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Are Men At Increased Risk Of Lung Cancer?


You’ve probably been warned about the dangers of smoking, and even secondhand smoke, since your elementary school days. The side-by-sides of a healthy lung with a black, smoker’s lung aim to demonstrate the toll smoking takes on you. Tobacco smoking is the main contributor to lung cancer and lung cancer is the leading cause of cancer-related death for men.

Because men, historically, have a higher rate of smoking than women, their rates of contracting lung cancer are higher. Whether or not you are a smoker, however, you still could be at risk. Elbert Kuo, MD, chief thoracic surgeon at Banner MD Anderson Cancer Center at Banner Boswell Medical Center, explains some risk factors and symptoms men should be on the lookout for.

What are the risk factors?

The main risk factors for lung cancer are the following:

  • Smoking
  • Exposure to secondhand smoke
  • Exposure to asbestos, arsenic, chromium or chemicals
  • Radiation exposure, including radiation therapy to the breast or chest, and radon exposure
  • Frequent exposure to air pollution
  • Family history of lung cancer
  • Having HIV (human immunodeficiency virus)

Minimizing your exposure to harmful risk factors is important to lowering your risk of developing lung cancer in the future. Dr. Kuo tells us that if you are, or were, a smoker and you stop smoking for 10 years, you can cut your risk of developing lung cancer in half.

What are some symptoms?

Unfortunately, lung cancer is often caught in later stages because many of the symptoms mimic other respiratory illnesses like bronchitis or asthma. Other individuals may not experience any symptoms which also makes diagnosis more difficult.

It is important to pay attention to your body and recognize if you are experience something out of the ordinary. Some symptoms of lung cancer can include:

  • A cough that worsens over time (without going away)
  • Constant chest pain
  • Arm or shoulder pain
  • Coughing up blood or rust-colored phlegm
  • Shortness of breath, wheezing or hoarseness
  • Repeated bronchitis or pneumonia
  • Swelling of neck and face
  • Loss of appetite and/or weight loss
  • Feeling weak or tired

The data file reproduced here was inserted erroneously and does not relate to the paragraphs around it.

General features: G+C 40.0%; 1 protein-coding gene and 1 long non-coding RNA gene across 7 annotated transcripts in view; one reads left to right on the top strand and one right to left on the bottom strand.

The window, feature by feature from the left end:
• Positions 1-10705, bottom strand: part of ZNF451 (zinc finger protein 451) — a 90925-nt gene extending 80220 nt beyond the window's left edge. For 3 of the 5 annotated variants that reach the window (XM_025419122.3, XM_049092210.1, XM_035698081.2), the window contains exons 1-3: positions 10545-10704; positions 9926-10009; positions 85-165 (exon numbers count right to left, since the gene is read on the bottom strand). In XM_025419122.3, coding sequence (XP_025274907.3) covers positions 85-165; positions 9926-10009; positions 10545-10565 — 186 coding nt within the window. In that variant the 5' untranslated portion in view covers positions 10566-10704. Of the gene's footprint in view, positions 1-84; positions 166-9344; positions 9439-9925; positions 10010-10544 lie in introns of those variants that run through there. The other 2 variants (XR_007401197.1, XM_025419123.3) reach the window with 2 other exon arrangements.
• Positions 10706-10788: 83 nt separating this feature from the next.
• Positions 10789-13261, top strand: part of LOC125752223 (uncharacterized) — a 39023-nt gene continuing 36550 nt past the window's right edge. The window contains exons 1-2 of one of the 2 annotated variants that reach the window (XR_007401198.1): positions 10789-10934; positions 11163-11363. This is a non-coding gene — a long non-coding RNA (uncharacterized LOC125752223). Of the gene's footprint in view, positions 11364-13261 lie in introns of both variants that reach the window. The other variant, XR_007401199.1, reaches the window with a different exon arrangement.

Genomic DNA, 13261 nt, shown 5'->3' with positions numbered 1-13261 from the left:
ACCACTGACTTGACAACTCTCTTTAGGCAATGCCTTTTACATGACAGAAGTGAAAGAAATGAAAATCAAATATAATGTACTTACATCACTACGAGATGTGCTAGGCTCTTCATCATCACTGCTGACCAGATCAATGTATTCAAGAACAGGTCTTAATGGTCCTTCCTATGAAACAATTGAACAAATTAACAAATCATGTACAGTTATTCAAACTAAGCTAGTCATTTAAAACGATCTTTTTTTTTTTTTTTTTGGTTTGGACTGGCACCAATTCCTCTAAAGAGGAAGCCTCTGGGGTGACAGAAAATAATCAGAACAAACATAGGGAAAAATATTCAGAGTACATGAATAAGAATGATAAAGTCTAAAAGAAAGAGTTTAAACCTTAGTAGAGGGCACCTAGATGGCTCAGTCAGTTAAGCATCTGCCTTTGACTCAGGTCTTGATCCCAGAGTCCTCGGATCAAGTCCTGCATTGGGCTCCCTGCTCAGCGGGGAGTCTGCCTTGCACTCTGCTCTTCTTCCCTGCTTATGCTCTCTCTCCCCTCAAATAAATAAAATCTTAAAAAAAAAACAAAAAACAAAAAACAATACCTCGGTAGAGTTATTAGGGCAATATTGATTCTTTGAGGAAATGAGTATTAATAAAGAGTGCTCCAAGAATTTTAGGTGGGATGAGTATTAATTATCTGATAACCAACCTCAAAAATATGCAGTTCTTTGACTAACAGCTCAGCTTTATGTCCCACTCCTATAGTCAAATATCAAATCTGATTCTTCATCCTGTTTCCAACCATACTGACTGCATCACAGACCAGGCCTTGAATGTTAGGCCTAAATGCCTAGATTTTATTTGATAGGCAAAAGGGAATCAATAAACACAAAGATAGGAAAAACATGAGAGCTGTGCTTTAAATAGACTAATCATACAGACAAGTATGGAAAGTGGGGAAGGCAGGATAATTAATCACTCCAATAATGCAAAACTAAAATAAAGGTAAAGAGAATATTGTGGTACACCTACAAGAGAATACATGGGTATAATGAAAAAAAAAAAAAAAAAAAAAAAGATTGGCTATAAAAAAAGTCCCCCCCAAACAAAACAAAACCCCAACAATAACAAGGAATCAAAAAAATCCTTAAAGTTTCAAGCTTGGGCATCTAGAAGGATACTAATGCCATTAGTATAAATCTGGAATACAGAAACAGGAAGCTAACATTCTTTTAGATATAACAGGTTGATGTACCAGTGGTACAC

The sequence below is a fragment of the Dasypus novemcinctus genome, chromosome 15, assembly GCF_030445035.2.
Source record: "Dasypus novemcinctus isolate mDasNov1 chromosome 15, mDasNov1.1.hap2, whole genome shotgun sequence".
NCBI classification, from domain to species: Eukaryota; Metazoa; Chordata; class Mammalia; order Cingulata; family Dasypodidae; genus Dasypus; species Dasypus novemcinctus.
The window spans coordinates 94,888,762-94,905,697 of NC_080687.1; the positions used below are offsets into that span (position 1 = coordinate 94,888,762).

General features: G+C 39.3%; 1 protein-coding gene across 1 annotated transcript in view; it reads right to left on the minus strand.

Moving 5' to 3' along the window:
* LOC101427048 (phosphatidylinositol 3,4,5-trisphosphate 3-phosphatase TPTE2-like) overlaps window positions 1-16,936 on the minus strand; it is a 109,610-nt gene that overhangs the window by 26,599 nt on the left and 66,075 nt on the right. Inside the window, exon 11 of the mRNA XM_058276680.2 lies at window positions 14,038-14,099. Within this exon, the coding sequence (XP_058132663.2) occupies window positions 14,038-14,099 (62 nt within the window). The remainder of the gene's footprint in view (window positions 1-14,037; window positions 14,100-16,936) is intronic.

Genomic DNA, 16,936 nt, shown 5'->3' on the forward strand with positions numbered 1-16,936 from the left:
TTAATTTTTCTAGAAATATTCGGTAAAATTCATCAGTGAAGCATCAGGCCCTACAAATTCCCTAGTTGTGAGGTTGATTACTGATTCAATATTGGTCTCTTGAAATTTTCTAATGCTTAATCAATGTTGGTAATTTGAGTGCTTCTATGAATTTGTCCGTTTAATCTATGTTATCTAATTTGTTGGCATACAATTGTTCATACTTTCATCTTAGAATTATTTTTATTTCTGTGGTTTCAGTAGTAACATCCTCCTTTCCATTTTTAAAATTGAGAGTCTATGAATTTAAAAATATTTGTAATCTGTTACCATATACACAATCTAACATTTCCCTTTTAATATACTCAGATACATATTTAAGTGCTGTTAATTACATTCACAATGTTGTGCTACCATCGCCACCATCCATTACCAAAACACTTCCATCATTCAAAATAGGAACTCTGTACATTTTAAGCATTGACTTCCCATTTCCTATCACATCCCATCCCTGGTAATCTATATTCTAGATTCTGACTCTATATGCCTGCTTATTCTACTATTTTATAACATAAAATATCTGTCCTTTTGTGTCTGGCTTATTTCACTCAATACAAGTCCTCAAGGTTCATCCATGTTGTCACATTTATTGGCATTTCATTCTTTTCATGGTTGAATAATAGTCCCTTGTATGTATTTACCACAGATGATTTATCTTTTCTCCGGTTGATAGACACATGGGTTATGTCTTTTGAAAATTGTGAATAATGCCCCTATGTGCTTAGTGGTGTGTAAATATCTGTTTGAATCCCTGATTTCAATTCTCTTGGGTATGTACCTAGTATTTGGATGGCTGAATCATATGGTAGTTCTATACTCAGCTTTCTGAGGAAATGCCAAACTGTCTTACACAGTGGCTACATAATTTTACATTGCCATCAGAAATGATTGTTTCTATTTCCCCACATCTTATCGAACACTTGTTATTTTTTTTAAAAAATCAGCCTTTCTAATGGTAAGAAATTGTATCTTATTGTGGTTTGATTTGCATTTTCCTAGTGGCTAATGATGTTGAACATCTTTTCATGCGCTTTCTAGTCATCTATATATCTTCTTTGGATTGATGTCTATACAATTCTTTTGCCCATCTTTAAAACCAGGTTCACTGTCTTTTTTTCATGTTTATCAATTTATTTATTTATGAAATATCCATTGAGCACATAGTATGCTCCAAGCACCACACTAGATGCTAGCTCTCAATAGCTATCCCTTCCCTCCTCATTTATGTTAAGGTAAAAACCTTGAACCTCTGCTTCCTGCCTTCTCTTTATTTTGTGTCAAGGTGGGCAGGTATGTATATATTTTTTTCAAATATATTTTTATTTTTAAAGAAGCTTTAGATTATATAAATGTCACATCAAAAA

• Widening of the fingertips and nailbed

If you are experiencing any of these symptoms, visit your doctor. There are more symptoms that can arise if lung cancer spreads to other parts of the body. Regular checkups and lung cancer screenings are the best way to detect lung cancer and early detection greatly improves survival rates.

Are regular screenings recommended?

Screenings are recommended if:

  • You are between 50-77 years of age.
  • You have smoked 20 pack years (1 pack a day for 20 yrs., 2 packs a day for 10 yrs.).
  • You are a current smoker (or former smoker who quit smoking in the past 15 yrs.).
  • You are NOT currently showing symptoms but fit these criteria.

Banner MD Anderson now offers a lung cancer screening program for smokers, or those who used to smoke, that is typically covered by insurance with no copay or deductible.

How often should I be screened?

Frequency of screenings is determined during your first screening. Each lung cancer screening is scored into a Lung-RADS (lung imaging reporting and data system) numbered 1 through 4 with 4 being where the most frequent screenings are recommended.

Lung-RADS 1 and 2:

  • Should get lung screenings annually.

Lung-RADS 3:

  • Follow-up determined after tumor board (group of doctors with different specialties that meet regularly to share knowledge and discuss cancer cases). These patients usually have a follow-up CT in 6 months as the radiologist saw a nodule, but it was probably benign (not cancer).

Lung-RADS 4:

  • Follow-up determined after tumor board and can follow-up with a PET/CT, biopsy or a CT in monthly intervals.

The most important step you can take to prevent lung cancer is to stop smoking. See your doctor to help you look at options for quitting or if you are experiencing symptoms of lung cancer.

For more information on lung cancer screenings, visit: bannerhealth.com.

Updated: This article was updated on October 8, 2021.


Men's Health Cancer Lung Cancer

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